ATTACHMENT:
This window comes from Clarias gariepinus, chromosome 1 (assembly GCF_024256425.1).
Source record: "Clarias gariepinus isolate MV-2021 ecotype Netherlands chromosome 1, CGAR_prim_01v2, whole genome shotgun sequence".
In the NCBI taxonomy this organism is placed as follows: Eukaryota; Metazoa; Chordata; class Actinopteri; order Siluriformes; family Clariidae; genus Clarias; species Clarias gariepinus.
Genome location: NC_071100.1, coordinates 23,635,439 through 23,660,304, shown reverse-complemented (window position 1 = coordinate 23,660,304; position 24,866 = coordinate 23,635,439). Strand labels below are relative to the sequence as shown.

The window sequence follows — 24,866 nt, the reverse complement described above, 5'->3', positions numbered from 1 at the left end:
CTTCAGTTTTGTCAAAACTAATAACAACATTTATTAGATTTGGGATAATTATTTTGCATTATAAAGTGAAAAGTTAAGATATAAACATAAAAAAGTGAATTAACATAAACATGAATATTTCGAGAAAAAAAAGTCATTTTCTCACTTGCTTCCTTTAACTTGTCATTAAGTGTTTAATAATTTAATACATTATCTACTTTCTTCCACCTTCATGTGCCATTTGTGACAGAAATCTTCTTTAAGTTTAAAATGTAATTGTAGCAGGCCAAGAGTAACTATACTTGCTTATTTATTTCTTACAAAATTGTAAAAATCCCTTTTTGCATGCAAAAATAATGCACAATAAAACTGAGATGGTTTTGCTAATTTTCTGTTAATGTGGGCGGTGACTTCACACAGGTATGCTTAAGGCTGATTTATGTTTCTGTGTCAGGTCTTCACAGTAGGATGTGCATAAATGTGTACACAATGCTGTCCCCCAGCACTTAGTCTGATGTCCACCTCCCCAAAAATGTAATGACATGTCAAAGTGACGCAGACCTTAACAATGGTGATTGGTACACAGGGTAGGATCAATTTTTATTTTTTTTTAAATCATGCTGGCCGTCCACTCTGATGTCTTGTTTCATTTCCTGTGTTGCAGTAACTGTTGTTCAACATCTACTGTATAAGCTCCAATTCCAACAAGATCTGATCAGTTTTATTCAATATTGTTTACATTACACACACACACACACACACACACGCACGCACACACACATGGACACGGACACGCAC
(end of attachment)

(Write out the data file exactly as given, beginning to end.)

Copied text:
This window comes from Clarias gariepinus, chromosome 1 (assembly GCF_024256425.1).
Source record: "Clarias gariepinus isolate MV-2021 ecotype Netherlands chromosome 1, CGAR_prim_01v2, whole genome shotgun sequence".
In the NCBI taxonomy this organism is placed as follows: Eukaryota; Metazoa; Chordata; class Actinopteri; order Siluriformes; family Clariidae; genus Clarias; species Clarias gariepinus.
Genome location: NC_071100.1, coordinates 23,635,439 through 23,660,304, shown reverse-complemented (window position 1 = coordinate 23,660,304; position 24,866 = coordinate 23,635,439). Strand labels below are relative to the sequence as shown.

The window sequence follows — 24,866 nt, the reverse complement described above, 5'->3', positions numbered from 1 at the left end:
CTTCAGTTTTGTCAAAACTAATAACAACATTTATTAGATTTGGGATAATTATTTTGCATTATAAAGTGAAAAGTTAAGATATAAACATAAAAAAGTGAATTAACATAAACATGAATATTTCGAGAAAAAAAAGTCATTTTCTCACTTGCTTCCTTTAACTTGTCATTAAGTGTTTAATAATTTAATACATTATCTACTTTCTTCCACCTTCATGTGCCATTTGTGACAGAAATCTTCTTTAAGTTTAAAATGTAATTGTAGCAGGCCAAGAGTAACTATACTTGCTTATTTATTTCTTACAAAATTGTAAAAATCCCTTTTTGCATGCAAAAATAATGCACAATAAAACTGAGATGGTTTTGCTAATTTTCTGTTAATGTGGGCGGTGACTTCACACAGGTATGCTTAAGGCTGATTTATGTTTCTGTGTCAGGTCTTCACAGTAGGATGTGCATAAATGTGTACACAATGCTGTCCCCCAGCACTTAGTCTGATGTCCACCTCCCCAAAAATGTAATGACATGTCAAAGTGACGCAGACCTTAACAATGGTGATTGGTACACAGGGTAGGATCAATTTTTATTTTTTTTTAAATCATGCTGGCCGTCCACTCTGATGTCTTGTTTCATTTCCTGTGTTGCAGTAACTGTTGTTCAACATCTACTGTATAAGCTCCAATTCCAACAAGATCTGATCAGTTTTATTCAATATTGTTTACATTACACACACACACACACACACACACGCACGCACACACACATGGACACGGACACGCAC